Tracking Asteroids and Comets
Tracking Asteroids and Comets
Comets are small, irregularly shaped bodies in the solar system composed mainly of ice and dust that typically measure a few kilometers across. They travel around the sun in very elliptical orbits that bring them very close to the Sun, and then send them out past Neptune. There are two categories of comet, based on the amount of time they take to orbit the Sun. Short-period comets take less than 200 years, and long-period comets take over 200 years, with some taking 100,000 to 1 million years to orbit the Sun.
The short-period comets are found near the ecliptic, which means they are orbiting the Sun in same plane as the planets. The short-period comets are thought to originate in the Kuiper Belt, an area outside Neptune's orbit (from about 30 to 50 AU) that has many icy comet-like objects. The long-period comets tend to have orbits that are randomly oriented, and not necessarily anywhere near the ecliptic. They are thought to originate in the Oort cloud. The Oort cloud has never been observed, but is believed to have at least 1012 icy objects located between 3000 AU and 100,000 AU in a spherical distribution around the Sun.
As comets travel close to the Sun, the Sun's heat begins to vaporize the ices and causes them to form a fuzzy, luminous area of vaporized gas around the nucleus of the comet known as a coma. Outside the coma is a layer of hydrogen gas called a hydrogen halo which extends up to 1010 meters in diameter.
Comet Hale-Bopp. Image taken by Malcolm Ellis in England.
The solar wind then blows these gases and dust particles away from the direction of the Sun causing two tails to form. These tails always point away from the Sun as the comet travels around it. One tail is called the ion tail and is made up of gases which have been broken apart into charged molecules and ions by the radiation from the Sun. Since the most common ion, CO+ scatters the blue light better than red light, to observers, this ion tail often appears blue.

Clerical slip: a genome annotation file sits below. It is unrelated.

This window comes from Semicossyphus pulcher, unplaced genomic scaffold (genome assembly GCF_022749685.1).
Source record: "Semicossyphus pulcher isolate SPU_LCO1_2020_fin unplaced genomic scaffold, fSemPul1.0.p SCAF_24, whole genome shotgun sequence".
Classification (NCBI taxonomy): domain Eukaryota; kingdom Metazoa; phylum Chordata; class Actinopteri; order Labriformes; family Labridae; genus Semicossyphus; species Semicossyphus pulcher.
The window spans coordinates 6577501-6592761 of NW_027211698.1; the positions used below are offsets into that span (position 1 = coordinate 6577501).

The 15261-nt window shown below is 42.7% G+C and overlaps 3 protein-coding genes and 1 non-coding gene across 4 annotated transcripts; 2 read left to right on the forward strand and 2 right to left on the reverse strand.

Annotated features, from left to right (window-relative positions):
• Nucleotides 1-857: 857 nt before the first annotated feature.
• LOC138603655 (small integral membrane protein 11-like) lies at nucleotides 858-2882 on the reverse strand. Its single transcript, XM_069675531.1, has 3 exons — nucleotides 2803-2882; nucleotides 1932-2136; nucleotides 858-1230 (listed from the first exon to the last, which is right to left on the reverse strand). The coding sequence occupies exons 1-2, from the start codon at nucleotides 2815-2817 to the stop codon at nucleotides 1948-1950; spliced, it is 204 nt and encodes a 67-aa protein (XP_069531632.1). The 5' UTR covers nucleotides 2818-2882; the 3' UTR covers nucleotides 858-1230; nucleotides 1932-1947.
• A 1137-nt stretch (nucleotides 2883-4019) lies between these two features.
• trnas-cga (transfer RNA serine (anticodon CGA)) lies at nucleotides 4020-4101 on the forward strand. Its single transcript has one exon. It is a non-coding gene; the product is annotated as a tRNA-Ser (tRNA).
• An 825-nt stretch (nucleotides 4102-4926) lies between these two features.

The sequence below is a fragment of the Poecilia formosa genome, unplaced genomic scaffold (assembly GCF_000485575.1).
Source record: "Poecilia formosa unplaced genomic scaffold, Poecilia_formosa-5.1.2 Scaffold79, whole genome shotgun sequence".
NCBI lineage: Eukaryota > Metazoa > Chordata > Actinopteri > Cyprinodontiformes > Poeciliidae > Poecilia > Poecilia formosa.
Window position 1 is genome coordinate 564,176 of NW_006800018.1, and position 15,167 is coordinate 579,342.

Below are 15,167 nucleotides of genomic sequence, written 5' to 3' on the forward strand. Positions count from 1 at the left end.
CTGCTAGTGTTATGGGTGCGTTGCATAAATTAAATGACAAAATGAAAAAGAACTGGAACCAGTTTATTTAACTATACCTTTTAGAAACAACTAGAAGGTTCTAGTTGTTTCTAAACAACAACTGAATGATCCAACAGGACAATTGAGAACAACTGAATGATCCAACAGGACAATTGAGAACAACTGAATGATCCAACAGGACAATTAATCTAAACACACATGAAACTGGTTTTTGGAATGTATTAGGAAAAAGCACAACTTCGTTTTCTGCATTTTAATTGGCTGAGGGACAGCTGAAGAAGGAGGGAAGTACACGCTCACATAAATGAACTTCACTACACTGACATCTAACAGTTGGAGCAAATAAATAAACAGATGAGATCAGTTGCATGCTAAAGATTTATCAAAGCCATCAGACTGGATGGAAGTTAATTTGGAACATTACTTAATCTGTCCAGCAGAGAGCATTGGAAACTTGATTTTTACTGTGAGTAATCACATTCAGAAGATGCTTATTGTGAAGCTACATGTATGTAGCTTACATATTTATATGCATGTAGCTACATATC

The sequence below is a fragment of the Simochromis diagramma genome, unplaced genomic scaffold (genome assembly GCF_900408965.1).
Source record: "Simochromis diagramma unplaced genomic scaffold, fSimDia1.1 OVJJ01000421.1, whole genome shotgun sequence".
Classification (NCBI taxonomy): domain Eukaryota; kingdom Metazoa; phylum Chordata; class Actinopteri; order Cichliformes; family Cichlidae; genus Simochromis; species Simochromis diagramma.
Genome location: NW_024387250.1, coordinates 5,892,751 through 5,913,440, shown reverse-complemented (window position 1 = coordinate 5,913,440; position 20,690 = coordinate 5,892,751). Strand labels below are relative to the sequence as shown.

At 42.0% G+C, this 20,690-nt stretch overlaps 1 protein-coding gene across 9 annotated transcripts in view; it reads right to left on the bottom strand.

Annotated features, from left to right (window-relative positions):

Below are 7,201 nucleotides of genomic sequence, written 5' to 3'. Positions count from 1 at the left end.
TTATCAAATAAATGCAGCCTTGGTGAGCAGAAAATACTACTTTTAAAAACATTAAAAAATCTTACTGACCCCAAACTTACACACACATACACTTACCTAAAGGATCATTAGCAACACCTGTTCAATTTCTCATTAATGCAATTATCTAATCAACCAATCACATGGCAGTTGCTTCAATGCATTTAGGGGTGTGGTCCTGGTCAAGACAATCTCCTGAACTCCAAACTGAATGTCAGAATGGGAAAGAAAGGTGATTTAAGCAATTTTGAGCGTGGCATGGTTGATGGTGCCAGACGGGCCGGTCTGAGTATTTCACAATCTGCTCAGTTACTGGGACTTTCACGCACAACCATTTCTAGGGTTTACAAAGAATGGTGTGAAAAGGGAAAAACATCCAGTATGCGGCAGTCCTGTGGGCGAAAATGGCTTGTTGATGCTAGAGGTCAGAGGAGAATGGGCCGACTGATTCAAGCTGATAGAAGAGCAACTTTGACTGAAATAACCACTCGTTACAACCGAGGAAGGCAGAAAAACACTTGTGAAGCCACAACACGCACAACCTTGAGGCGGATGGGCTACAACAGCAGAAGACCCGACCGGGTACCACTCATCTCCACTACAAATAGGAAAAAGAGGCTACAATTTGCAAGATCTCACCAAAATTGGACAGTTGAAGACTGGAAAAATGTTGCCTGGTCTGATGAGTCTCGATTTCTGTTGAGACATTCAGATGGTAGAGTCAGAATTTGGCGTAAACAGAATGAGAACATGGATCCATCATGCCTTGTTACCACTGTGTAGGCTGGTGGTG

The other tail is called a dust tail and normally appears white. The dust in this tail is less strongly affected by the solar wind since the particles of dust are much larger than the ions in the ion tail. That is why the dust tail is usually curved rather than straight, and does not point directly away from the Sun, because it is also influenced by the motion of the comet. The tails of the comet can be extremely large and may extend a distance of up to 1 AU (the distance between the Earth and the Sun)! Both tails can be seen in the image of Comet Hale-Bopp to the a, taken by Malcom Ellis in England.
Image credit: LCO
The Kuiper belt is a region between about 30 and 50 AU from the Sun in the plane of the ecliptic. It is believed to be where most of the trans-Neptunian objects are, including Pluto and several other recently discovered dwarf planets. It is also thought to be the origin of many of the solar system's short-period comets. There are several types of Kuiper belt objects, or KBOs. Classical KBOs orbit between 30 and 50 AU from the Sun with most between 42 and 48 AU. They tend to have orbital inclinations of less than 30°. Another type of KBO are called scattered KBOs which have much higher orbital eccentricities. They probably moved into these irregular orbits as a result of gravitational interactions with gas giants, especially Neptune. They are thought to be one source of short period comets. The last type of KBO are called resonant KBOs because these objects are in resonance orbits with Neptune. Many are in 3:2 orbital resonance with Neptune, while others are in 4:3, 5:3 or 2:1. These orbital resonances are relatively stable orbits, and prevent the objects being pushed out of orbit by Neptune's gravity. KBOs in a 3:2 resonance are called plutinos, named after Pluto.
Image credit: LCO
The Oort cloud has never been observed but is thought to be a spherical distribution of icy objects like comets orbiting our Sun at distances between 3000 and 100,000 AU. It is also believed to be the origin of many of the long-period comets in the solar system. The objects in the Oort cloud probably formed closer to the Sun, around the present day orbits of Uranus and Neptune, and were then pushed out to their current positions by gravitational interactions with the planets. Astronomers theorize that there are approximately 1012 to 1013 members of the Oort cloud with a total mass of about 100 Earth masses. Objects within the Kuiper belt are affected by the gravitation of the planets. Further out, is a region of the Oort cloud from 50-2000 AU where objects are not affected by the planets. From 2,000-15,000 AU, objects in the cloud are affected by galactic tidal forces, and in the outer Oort cloud, from 15,000-100,000 AU, objects are affected by the gravity of other stars. Outside the Oort cloud, the Sun's gravitation is not strong enough to keep objects in orbit.